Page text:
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Ask Astro: Does dark energy create the voids between galaxy clusters?

RELATED TOPICS: UNIVERSE | GALAXY CLUSTERS
ScreenShot20211018at2.12.28PM
Superclusters such as those shown on this map of the local universe lie along the webbing of the cosmos. Between clusters are spaces with few or no galaxies. By studying voids, researchers hope to gain insight into dark energy — the mysterious force driving the universe’s expansion.
Astronomy: Roen Kelly, after Andrew Z. Colvin

I’ve seen it stated that giant voids exist between groups of galaxies. Is dark energy, the mysterious force driving galaxies away from one another, creating these vast voids of space? 

Keith Thompson 
Warrington, England 

To understand the forces at play in the expansion of the universe, it helps to rewind all the way back to the Big Bang, when the universe burst forth from an extremely hot and dense point. The cosmos then underwent inflation, when it quickly but briefly ballooned outward. Matter and energy (there were no galaxies or stars yet) were pushed in all directions, causing the universe to grow at a rate faster than the speed of light. Eventually, this inflationary period ended, but the universe didn’t stop growing.

Imagining this expansion can be a bit tricky. There are a few common explanations that people use, and my favorite is raisin bread. Imagine the cosmos as raisin bread dough baking in the oven. As the dough rises, the raisins move farther apart — but they themselves aren’t moving. Instead, the expanding dough is carrying them apart. The same is true for the universe: As it expands, galaxies are pulled away from each other, but they aren’t moving — space itself is. And up until 1998, we thought leftover energy from the Big Bang was the only thing driving this expansion and gravity would eventually slow it down. Instead, the opposite is happening, thanks to dark energy.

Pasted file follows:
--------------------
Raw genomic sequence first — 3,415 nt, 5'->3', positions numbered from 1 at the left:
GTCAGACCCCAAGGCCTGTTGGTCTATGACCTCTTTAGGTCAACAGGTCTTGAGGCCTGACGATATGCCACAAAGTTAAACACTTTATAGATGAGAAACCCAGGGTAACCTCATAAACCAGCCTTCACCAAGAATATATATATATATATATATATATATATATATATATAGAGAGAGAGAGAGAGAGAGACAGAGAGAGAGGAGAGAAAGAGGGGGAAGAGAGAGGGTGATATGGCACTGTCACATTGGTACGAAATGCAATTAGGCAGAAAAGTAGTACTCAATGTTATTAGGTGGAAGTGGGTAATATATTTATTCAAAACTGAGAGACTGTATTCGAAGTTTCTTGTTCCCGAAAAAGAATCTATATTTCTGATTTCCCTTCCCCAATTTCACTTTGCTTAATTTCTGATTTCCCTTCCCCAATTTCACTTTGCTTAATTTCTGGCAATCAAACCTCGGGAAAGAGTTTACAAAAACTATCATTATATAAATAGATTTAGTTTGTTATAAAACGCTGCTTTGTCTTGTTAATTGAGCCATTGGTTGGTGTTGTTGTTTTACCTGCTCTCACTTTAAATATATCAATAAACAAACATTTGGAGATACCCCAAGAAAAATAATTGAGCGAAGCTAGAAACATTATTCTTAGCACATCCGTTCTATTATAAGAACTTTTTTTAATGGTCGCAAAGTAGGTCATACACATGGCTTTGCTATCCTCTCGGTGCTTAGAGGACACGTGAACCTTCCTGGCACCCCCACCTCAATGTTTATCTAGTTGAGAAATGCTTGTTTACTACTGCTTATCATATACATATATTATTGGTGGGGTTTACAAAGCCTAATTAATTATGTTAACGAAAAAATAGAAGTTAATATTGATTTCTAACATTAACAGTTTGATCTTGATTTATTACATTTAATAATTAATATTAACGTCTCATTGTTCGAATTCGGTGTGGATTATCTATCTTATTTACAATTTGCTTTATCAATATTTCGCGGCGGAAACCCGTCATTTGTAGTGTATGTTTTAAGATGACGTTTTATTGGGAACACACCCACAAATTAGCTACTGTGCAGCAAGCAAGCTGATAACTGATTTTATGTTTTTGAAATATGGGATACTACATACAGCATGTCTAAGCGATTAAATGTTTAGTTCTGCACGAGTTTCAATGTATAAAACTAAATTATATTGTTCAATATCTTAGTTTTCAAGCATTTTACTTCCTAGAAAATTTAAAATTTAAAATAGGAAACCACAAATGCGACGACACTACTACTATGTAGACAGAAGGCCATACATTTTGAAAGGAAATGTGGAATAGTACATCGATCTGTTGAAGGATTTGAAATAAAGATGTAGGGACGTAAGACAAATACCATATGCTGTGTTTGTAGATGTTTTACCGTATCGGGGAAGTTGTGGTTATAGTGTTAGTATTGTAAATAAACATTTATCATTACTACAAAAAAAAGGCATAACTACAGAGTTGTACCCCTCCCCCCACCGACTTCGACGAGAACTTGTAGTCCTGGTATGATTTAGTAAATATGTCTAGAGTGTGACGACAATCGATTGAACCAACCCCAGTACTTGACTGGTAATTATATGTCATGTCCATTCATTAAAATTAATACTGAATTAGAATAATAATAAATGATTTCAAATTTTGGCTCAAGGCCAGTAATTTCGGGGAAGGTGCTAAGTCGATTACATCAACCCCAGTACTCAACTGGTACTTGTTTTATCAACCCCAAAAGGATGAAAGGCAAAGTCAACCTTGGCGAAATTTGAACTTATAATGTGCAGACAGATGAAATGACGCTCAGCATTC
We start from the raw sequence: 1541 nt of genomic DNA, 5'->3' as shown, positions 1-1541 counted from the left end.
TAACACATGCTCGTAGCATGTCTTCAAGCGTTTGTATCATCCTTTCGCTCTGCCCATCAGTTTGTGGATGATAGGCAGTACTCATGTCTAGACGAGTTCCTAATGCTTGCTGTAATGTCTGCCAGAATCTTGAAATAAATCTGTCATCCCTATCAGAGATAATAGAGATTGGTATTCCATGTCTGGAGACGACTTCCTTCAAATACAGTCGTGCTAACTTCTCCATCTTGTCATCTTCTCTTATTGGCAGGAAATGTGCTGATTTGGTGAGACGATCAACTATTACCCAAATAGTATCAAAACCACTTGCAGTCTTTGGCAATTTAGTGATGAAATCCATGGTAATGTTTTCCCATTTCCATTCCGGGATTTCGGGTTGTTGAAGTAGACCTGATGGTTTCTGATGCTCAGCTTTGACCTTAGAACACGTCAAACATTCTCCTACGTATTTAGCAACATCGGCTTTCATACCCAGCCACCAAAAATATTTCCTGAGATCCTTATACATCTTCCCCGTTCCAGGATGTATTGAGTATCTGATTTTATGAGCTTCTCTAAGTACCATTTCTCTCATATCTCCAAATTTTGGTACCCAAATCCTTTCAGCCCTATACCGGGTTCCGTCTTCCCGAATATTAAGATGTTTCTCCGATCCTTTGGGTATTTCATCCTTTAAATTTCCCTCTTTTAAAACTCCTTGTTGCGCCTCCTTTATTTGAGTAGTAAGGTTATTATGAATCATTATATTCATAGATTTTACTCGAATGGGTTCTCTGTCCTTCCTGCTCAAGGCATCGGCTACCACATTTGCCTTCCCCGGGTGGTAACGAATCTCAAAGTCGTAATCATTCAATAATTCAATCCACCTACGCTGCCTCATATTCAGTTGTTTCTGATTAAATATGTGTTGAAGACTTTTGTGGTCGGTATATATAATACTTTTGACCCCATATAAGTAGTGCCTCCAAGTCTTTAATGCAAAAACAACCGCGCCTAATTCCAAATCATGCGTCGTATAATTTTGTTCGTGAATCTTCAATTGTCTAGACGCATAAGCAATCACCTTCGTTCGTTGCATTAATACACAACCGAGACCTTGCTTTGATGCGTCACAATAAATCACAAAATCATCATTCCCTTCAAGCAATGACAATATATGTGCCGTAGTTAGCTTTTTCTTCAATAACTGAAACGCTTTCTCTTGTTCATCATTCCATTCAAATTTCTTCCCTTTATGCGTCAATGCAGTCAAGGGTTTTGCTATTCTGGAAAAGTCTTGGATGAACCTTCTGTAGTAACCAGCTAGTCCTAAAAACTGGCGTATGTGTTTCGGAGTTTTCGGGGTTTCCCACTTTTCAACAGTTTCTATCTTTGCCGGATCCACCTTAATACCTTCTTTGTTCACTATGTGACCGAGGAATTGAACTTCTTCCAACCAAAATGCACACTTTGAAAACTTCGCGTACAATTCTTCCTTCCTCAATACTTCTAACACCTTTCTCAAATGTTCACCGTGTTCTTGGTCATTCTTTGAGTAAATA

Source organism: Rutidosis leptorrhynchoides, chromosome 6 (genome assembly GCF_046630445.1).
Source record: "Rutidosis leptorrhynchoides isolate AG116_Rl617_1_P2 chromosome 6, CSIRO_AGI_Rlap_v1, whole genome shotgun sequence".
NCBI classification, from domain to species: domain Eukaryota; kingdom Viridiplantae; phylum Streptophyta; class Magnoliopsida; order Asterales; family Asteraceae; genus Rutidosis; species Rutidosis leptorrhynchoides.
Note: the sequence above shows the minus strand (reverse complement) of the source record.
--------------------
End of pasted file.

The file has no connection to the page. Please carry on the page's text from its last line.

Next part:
As for the voids in between galaxies, you can think of the universe as a vast web. The silk strands are filled with large clusters of galaxies, called superclusters, and the spaces in between the webbing are voids with very few or no galaxies. Researchers believe the seeds for these voids and clusters were planted at the very beginning of the universe, when it was much smaller and therefore most sensitive to any fluctuations in density. So while dark energy did not create these voids, it had a great influence on how they evolved and grew over time. That means voids are a powerful way to study dark energy, as they magnify cosmological differences felt in the early universe. By studying their evolution, scientists hope to gain insight into the nature of dark energy.

Caitlyn Buongiorno 
Associate Editor 
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